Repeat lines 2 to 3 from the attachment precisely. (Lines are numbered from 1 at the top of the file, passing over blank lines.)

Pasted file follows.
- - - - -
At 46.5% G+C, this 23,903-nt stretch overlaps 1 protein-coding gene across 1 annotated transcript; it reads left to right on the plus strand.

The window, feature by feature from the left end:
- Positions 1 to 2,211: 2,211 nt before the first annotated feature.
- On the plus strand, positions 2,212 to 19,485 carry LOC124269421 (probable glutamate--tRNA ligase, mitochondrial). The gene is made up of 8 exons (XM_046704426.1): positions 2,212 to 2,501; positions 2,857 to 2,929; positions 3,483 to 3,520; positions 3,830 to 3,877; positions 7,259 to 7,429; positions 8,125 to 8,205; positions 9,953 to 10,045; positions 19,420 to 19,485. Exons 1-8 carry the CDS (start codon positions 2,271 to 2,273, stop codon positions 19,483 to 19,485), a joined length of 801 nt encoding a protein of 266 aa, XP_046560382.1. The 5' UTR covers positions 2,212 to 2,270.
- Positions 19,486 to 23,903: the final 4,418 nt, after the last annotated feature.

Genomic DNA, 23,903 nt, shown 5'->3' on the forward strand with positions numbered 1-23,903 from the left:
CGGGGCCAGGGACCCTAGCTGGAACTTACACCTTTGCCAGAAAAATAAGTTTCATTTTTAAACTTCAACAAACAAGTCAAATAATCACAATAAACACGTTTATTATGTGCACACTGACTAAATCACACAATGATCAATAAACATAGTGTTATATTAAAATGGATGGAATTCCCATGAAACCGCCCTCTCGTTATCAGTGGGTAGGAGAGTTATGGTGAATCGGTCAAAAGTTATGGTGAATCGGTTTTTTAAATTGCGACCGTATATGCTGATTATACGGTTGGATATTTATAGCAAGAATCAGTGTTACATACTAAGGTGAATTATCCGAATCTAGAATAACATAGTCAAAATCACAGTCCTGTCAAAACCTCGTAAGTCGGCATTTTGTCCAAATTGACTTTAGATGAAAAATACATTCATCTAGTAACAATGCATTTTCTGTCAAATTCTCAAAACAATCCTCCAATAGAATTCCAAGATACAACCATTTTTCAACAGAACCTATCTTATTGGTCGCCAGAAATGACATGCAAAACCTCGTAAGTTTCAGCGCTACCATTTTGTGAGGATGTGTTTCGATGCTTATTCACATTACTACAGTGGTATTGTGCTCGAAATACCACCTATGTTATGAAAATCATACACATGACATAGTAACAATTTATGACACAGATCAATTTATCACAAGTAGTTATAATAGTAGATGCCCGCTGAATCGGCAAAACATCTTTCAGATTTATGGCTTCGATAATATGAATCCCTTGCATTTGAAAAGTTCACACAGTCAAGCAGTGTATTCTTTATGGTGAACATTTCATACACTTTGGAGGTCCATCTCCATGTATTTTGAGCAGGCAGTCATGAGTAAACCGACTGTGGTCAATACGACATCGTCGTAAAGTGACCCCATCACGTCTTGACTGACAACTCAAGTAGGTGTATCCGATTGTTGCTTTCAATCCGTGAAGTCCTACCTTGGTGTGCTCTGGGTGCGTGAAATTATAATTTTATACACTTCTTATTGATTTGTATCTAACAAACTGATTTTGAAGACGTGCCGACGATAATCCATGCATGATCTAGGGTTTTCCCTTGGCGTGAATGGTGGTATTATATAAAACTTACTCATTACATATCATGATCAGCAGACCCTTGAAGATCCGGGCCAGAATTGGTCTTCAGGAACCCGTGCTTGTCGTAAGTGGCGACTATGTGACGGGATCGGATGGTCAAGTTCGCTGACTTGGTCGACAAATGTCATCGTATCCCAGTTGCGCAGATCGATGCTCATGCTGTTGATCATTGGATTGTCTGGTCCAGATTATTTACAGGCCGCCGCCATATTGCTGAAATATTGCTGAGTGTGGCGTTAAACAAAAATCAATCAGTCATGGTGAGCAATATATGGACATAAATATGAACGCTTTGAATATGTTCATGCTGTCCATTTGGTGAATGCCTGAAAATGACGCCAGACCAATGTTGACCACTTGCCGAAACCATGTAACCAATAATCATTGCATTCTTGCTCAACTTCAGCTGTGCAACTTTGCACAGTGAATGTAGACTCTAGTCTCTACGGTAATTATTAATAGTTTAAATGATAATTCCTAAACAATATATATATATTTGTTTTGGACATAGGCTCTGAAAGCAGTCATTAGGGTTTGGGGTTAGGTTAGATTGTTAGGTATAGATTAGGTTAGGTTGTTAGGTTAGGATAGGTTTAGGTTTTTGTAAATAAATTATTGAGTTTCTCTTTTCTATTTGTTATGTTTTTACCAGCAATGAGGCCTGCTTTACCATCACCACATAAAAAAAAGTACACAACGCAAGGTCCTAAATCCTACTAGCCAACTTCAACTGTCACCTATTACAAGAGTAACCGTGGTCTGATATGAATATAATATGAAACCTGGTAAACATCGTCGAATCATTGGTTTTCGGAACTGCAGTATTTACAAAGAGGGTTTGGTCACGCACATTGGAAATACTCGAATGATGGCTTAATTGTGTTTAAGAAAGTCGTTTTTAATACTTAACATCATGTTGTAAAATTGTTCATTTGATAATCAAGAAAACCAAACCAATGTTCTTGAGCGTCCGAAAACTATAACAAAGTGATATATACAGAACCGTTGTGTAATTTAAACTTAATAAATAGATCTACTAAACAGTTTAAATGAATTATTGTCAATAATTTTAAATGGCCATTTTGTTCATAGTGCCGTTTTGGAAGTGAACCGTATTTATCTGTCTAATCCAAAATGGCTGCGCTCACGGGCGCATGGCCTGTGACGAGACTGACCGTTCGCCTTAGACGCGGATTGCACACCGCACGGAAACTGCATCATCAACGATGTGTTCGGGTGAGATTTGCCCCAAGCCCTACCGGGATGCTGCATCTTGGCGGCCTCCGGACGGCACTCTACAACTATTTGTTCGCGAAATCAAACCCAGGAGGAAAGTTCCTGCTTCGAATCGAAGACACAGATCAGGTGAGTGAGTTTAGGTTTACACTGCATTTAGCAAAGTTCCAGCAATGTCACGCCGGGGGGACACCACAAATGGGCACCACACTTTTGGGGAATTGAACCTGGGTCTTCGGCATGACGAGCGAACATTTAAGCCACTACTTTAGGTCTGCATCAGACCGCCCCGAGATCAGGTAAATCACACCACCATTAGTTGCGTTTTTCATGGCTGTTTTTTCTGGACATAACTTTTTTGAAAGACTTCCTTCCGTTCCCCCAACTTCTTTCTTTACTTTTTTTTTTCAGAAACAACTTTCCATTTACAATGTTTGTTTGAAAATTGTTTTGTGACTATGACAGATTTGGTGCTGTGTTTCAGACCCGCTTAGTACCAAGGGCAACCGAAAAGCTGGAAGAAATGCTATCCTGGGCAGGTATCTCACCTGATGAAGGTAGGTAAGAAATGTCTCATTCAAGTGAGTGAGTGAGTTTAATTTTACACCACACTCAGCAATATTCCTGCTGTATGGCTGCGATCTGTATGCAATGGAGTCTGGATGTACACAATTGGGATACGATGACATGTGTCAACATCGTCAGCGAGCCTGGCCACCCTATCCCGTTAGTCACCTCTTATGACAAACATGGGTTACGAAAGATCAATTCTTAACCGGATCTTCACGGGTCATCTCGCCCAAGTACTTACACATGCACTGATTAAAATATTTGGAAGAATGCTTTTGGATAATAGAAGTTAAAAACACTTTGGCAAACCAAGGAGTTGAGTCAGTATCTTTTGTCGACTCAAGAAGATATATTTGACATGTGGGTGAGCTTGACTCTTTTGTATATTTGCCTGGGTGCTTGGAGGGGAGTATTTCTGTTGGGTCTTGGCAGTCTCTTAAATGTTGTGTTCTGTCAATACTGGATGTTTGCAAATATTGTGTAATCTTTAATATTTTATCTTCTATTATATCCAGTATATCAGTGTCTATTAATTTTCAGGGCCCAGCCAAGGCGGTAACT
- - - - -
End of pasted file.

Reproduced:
The window, feature by feature from the left end:
- Positions 1 to 2,211: 2,211 nt before the first annotated feature.